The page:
close menu

Tom King Wrote MISTER MIRACLE for Modern America

Over the past few years, writer Tom King has made quite a name for himself in the comics world, producing critically acclaimed titles like The Sheriff of Babylon, The Omega Men, and The Vision for Marvel Comics. After a stint writing the adventures of Dick Grayson as a secret agent in the pages of the appropriately titled Grayson, he took on the task of following up Scott Snyder and Greg Capullo’s five year run on Batman, as part of DC Rebirth. And though those were some pretty big shoes to fill, a year later, Batman is one of DC’s most acclaimed books under King’s watch.

Now, King is tackling a different DC Comics icon, although one far less known to more mainstream audiences. Arriving on August 9 is the first issue of Mister Miracle, King and artist Mitch Gerad’s take on Jack Kirby’s creation from the early ’70s.

For those unfamiliar with the character, Mister Miracle, whose real name is Scott Free, is the son of Highfather, the ruler of the peaceful world New Genesis. As part of a peace treaty with the dark planet Apokolips, Highfather agreed to an exchange of heirs with its ruler, Darkseid, the God of Evil. Scott traded places with Darkseid’s second-born son Orion.

Scott grew up in a virtual hell on Apokolips, and As he grew older, he rebelled against the rule of Darkseid. He eventually fled to Earth, along with Apokoliptian wife Big Barda, and the two eventually became members of the Justice League International. Mister Miracle became known not only as a hero, but as the world’s greatest escape artist. He’s popped in the DC Universe here and there ever since, most recently in Geoff Johns‘ “Darkseid War” story in Justice League. But now King and Gerads are set up to tell the definitive Mister Miracle story with this new, 12 issue mini-series.

Although many other writers and artists have attempted to tell their own stories using Jack Kirby’s New Gods characters, few have been terribly memorable (there are some exceptions of course). King and Gerads are looking to change all that with this new series focusing on Mister Miracle, presenting the character in a way we’ve never seen before. But did King feel pressure following up Jack Kirby on one of his most famous creations?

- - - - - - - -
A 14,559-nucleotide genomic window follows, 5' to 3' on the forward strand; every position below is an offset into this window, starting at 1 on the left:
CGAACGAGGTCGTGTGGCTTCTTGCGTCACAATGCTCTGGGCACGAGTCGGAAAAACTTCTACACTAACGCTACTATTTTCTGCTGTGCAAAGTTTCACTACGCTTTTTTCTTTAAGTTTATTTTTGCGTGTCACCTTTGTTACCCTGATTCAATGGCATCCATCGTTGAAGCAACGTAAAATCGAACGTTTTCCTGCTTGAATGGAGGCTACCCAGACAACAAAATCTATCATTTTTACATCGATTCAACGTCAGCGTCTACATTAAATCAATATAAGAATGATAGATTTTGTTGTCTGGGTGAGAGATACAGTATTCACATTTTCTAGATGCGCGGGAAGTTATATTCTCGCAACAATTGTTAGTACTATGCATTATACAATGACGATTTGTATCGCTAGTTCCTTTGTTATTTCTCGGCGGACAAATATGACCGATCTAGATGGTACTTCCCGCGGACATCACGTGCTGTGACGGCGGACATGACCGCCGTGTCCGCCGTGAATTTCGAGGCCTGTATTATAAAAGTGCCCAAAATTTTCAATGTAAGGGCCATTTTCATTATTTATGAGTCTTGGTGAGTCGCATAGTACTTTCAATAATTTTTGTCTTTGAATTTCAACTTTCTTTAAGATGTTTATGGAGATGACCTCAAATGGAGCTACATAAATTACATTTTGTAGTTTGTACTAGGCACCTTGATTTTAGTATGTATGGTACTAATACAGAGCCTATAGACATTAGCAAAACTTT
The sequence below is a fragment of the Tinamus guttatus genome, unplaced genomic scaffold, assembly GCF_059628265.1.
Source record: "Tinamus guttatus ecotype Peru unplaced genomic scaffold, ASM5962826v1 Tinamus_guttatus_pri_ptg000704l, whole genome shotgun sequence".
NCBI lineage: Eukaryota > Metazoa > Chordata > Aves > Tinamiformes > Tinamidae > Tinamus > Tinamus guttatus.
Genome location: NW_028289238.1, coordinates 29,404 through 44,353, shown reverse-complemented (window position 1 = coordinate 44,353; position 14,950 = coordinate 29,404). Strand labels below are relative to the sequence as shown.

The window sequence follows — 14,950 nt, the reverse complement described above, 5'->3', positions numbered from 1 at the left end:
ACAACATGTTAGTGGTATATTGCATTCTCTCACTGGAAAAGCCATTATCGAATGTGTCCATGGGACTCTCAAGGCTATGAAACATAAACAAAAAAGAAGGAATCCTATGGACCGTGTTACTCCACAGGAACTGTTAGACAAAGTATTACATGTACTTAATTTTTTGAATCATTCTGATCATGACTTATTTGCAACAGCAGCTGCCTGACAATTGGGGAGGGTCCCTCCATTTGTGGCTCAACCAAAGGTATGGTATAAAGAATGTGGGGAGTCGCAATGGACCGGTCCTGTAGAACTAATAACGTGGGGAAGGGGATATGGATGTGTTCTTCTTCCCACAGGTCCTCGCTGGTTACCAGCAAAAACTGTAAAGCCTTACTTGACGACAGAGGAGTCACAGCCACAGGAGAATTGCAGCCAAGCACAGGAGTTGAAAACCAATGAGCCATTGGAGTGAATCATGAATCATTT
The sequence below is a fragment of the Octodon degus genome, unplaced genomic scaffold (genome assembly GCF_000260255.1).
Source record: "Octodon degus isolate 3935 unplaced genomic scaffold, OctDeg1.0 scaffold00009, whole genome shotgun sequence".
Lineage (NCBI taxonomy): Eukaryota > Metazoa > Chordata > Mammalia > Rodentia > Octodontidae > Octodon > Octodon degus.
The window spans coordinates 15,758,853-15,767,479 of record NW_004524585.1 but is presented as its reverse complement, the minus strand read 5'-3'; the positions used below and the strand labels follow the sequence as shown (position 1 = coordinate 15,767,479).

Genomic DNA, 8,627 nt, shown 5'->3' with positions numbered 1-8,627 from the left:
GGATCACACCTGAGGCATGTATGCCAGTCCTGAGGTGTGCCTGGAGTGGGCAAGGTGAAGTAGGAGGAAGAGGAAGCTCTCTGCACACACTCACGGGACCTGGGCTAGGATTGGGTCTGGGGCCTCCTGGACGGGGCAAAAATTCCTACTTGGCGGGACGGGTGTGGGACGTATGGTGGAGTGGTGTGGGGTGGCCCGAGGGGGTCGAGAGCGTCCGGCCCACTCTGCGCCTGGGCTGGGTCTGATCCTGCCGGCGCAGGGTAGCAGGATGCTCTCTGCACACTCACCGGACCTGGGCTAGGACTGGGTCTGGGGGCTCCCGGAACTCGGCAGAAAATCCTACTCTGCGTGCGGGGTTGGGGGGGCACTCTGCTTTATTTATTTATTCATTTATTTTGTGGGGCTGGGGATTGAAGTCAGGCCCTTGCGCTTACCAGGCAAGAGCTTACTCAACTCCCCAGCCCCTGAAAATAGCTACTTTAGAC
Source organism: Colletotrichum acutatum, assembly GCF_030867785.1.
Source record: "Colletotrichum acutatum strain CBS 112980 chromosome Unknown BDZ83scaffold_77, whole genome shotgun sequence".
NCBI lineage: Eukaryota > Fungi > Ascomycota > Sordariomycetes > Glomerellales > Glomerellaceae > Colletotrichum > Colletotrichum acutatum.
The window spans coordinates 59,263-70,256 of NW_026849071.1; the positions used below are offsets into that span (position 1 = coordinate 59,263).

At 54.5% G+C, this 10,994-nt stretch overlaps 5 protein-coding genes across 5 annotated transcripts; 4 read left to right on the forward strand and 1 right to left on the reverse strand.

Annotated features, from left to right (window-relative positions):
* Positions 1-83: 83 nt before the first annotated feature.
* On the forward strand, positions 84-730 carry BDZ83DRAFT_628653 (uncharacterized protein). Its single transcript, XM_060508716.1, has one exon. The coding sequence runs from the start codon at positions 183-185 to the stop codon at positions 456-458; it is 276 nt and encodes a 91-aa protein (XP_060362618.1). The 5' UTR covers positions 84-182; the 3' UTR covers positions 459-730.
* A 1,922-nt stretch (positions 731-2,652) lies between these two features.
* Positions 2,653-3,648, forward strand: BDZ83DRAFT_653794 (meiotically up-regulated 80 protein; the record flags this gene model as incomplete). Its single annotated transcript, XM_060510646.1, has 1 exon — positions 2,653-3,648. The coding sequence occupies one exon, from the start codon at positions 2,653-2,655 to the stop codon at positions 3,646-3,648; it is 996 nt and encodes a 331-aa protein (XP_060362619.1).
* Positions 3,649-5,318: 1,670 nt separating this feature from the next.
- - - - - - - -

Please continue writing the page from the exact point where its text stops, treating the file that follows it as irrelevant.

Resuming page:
“I never don’t feel pressure” said King, of following up not only Kirby on Mister Miracle, but taking over for Scott Snyder on his tremendously popular run on Batman. “If you’re ever writing and you say to yourself ‘man, I frickin’ nailed it!’, and it’s perfect, then just stop. The reason you write is to walk out on a high wire.”

“Mitch Gerads and I wanted to try to make a book that was as good as a Watchmen or a New Frontier, with something that reflected current times. I’m not saying that we did that, but I can try to do it. Because when I think of our current times I feel a little bit like I’m trapped…like when I wake up in the morning, I feel like I’m in a world that I don’t understand.”

But why use Mister Miracle of all character in the DC pantheon, to tell an epic tale that reflects our modern world? Why not a Superman or a Batman? King explains why it had to be Scott Free, saying “right now, it feels like there’s nowhere to run. And the rules that I once thought made sense don’t make sense anymore, and it just feels like we’re all in this together and there’s no way out, and we can’t escape. And what better way to write about that feeling than with the God of Escape? It seemed like a good fit.”

King elaborated: “I served my country, I did that. I was in the CIA, and I served in Iraq and Afghanistan, and I love this country with every part of my body, and I was willing to risk my body and my family for it. But I wake up in a country I don’t understand anymore. But it’s not my job to just write “Trump Sucks!” – that’s bullshit to me. Read someone’s Twitter feed for that.  Yet I feel as an artist, it’s my job to talk about the paranoia of this time, it’s my job to do what the (filmmakers) from the ’70s did, with movies like The Parallax View, to describe that feeling that we all have to live with something that’s absurd, and yet we have to go on with our lives. That’s what we’re doing with Mister Miracle.”

Although Mister Miracle is a self contained story, something DC hopes will be a perennial, King promises it will have greater implications for the DC Universe as a whole, telling us “yes, it’s in continuity, but it’s a self contained story… but one that will impact the DCU for years to come.”

You can check out a preview of the first seven pages of Mister Miracle #1 down below. The first issue hits comic shops on Wednesday, August 9.

Are you excited for this new take on Jack Kirby’s classic comic book mythology? Be sure to chime in and let us know down below in the comments.

Images: DC Comics



You Made It Weird

You Made It Weird : Jennette McCurdy

You Made It Weird

You Made It Weird : Matt Mira

It’s Official: A Massive Shark (Probably) Ate The Missing Great White

It’s Official: A Massive Shark (Probably) Ate The Missing Great White